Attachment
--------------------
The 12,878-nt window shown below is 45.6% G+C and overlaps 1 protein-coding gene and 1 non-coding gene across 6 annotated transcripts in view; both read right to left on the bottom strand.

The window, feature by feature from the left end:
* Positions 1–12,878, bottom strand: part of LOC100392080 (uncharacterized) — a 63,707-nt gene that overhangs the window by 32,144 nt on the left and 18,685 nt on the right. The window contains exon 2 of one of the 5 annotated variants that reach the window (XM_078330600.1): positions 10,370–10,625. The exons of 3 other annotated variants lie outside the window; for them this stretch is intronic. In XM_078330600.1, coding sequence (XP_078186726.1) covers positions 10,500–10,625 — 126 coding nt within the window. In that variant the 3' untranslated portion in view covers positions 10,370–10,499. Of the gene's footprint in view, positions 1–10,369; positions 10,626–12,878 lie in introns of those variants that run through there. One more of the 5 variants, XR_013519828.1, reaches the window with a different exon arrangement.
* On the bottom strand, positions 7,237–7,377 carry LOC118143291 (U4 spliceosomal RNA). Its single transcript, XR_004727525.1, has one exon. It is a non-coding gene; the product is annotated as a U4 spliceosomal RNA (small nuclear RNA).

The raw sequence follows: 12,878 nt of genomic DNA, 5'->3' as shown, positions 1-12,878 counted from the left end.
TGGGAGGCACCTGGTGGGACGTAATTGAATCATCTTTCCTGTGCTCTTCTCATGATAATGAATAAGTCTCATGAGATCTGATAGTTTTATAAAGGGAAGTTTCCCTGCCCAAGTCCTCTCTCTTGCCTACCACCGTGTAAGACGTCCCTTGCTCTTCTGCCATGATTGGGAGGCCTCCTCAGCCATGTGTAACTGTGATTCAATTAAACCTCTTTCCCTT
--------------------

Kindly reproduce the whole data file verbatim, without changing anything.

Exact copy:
The 12,878-nt window shown below is 45.6% G+C and overlaps 1 protein-coding gene and 1 non-coding gene across 6 annotated transcripts in view; both read right to left on the bottom strand.

The window, feature by feature from the left end:
* Positions 1–12,878, bottom strand: part of LOC100392080 (uncharacterized) — a 63,707-nt gene that overhangs the window by 32,144 nt on the left and 18,685 nt on the right. The window contains exon 2 of one of the 5 annotated variants that reach the window (XM_078330600.1): positions 10,370–10,625. The exons of 3 other annotated variants lie outside the window; for them this stretch is intronic. In XM_078330600.1, coding sequence (XP_078186726.1) covers positions 10,500–10,625 — 126 coding nt within the window. In that variant the 3' untranslated portion in view covers positions 10,370–10,499. Of the gene's footprint in view, positions 1–10,369; positions 10,626–12,878 lie in introns of those variants that run through there. One more of the 5 variants, XR_013519828.1, reaches the window with a different exon arrangement.
* On the bottom strand, positions 7,237–7,377 carry LOC118143291 (U4 spliceosomal RNA). Its single transcript, XR_004727525.1, has one exon. It is a non-coding gene; the product is annotated as a U4 spliceosomal RNA (small nuclear RNA).

The raw sequence follows: 12,878 nt of genomic DNA, 5'->3' as shown, positions 1-12,878 counted from the left end.
TGGGAGGCACCTGGTGGGACGTAATTGAATCATCTTTCCTGTGCTCTTCTCATGATAATGAATAAGTCTCATGAGATCTGATAGTTTTATAAAGGGAAGTTTCCCTGCCCAAGTCCTCTCTCTTGCCTACCACCGTGTAAGACGTCCCTTGCTCTTCTGCCATGATTGGGAGGCCTCCTCAGCCATGTGTAACTGTGATTCAATTAAACCTCTTTCCCTT